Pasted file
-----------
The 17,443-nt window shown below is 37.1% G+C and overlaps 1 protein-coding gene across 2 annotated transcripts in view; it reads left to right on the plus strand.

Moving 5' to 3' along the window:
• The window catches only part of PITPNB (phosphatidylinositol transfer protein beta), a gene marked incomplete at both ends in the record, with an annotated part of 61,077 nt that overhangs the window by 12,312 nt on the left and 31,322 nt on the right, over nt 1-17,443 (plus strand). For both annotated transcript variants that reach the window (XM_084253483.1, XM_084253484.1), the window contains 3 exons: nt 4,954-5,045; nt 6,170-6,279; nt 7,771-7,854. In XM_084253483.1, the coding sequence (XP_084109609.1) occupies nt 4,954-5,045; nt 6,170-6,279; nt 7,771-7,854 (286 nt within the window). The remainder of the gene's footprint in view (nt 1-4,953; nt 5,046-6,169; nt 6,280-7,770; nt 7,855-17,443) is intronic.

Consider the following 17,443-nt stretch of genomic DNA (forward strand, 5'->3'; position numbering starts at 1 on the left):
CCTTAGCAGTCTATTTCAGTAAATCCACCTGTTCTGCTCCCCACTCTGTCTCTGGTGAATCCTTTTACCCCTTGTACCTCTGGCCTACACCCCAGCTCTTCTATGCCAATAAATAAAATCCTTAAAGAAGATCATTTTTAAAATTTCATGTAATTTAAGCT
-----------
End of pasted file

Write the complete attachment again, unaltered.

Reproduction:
The 17,443-nt window shown below is 37.1% G+C and overlaps 1 protein-coding gene across 2 annotated transcripts in view; it reads left to right on the plus strand.

Moving 5' to 3' along the window:
• The window catches only part of PITPNB (phosphatidylinositol transfer protein beta), a gene marked incomplete at both ends in the record, with an annotated part of 61,077 nt that overhangs the window by 12,312 nt on the left and 31,322 nt on the right, over nt 1-17,443 (plus strand). For both annotated transcript variants that reach the window (XM_084253483.1, XM_084253484.1), the window contains 3 exons: nt 4,954-5,045; nt 6,170-6,279; nt 7,771-7,854. In XM_084253483.1, the coding sequence (XP_084109609.1) occupies nt 4,954-5,045; nt 6,170-6,279; nt 7,771-7,854 (286 nt within the window). The remainder of the gene's footprint in view (nt 1-4,953; nt 5,046-6,169; nt 6,280-7,770; nt 7,855-17,443) is intronic.

Consider the following 17,443-nt stretch of genomic DNA (forward strand, 5'->3'; position numbering starts at 1 on the left):
CCTTAGCAGTCTATTTCAGTAAATCCACCTGTTCTGCTCCCCACTCTGTCTCTGGTGAATCCTTTTACCCCTTGTACCTCTGGCCTACACCCCAGCTCTTCTATGCCAATAAATAAAATCCTTAAAGAAGATCATTTTTAAAATTTCATGTAATTTAAGCT